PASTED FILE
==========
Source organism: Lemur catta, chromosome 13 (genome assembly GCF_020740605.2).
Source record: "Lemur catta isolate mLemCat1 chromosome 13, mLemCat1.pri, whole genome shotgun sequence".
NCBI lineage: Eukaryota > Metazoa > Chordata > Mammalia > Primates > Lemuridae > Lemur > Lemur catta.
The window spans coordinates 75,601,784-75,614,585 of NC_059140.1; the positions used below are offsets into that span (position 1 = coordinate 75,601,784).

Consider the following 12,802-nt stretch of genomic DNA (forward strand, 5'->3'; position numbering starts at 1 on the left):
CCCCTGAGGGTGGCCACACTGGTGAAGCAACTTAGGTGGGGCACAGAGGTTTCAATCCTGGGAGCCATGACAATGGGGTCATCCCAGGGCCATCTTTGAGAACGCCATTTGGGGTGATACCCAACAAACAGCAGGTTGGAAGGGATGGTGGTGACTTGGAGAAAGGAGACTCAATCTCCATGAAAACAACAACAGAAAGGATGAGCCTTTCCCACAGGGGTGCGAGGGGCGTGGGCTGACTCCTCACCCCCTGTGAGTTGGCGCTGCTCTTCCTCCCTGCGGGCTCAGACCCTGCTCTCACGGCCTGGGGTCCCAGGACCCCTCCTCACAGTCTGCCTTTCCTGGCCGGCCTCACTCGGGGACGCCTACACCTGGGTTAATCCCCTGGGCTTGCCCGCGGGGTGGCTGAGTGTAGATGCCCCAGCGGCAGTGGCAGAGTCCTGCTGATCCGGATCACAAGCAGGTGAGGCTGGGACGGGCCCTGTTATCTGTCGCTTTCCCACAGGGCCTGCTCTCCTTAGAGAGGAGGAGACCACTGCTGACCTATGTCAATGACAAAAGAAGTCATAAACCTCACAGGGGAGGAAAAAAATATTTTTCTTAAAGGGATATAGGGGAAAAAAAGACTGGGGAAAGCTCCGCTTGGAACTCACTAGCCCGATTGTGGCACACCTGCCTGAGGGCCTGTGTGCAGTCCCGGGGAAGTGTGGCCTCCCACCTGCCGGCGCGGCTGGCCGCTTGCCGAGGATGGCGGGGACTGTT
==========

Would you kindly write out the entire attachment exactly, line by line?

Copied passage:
Source organism: Lemur catta, chromosome 13 (genome assembly GCF_020740605.2).
Source record: "Lemur catta isolate mLemCat1 chromosome 13, mLemCat1.pri, whole genome shotgun sequence".
NCBI lineage: Eukaryota > Metazoa > Chordata > Mammalia > Primates > Lemuridae > Lemur > Lemur catta.
The window spans coordinates 75,601,784-75,614,585 of NC_059140.1; the positions used below are offsets into that span (position 1 = coordinate 75,601,784).

Consider the following 12,802-nt stretch of genomic DNA (forward strand, 5'->3'; position numbering starts at 1 on the left):
CCCCTGAGGGTGGCCACACTGGTGAAGCAACTTAGGTGGGGCACAGAGGTTTCAATCCTGGGAGCCATGACAATGGGGTCATCCCAGGGCCATCTTTGAGAACGCCATTTGGGGTGATACCCAACAAACAGCAGGTTGGAAGGGATGGTGGTGACTTGGAGAAAGGAGACTCAATCTCCATGAAAACAACAACAGAAAGGATGAGCCTTTCCCACAGGGGTGCGAGGGGCGTGGGCTGACTCCTCACCCCCTGTGAGTTGGCGCTGCTCTTCCTCCCTGCGGGCTCAGACCCTGCTCTCACGGCCTGGGGTCCCAGGACCCCTCCTCACAGTCTGCCTTTCCTGGCCGGCCTCACTCGGGGACGCCTACACCTGGGTTAATCCCCTGGGCTTGCCCGCGGGGTGGCTGAGTGTAGATGCCCCAGCGGCAGTGGCAGAGTCCTGCTGATCCGGATCACAAGCAGGTGAGGCTGGGACGGGCCCTGTTATCTGTCGCTTTCCCACAGGGCCTGCTCTCCTTAGAGAGGAGGAGACCACTGCTGACCTATGTCAATGACAAAAGAAGTCATAAACCTCACAGGGGAGGAAAAAAATATTTTTCTTAAAGGGATATAGGGGAAAAAAAGACTGGGGAAAGCTCCGCTTGGAACTCACTAGCCCGATTGTGGCACACCTGCCTGAGGGCCTGTGTGCAGTCCCGGGGAAGTGTGGCCTCCCACCTGCCGGCGCGGCTGGCCGCTTGCCGAGGATGGCGGGGACTGTT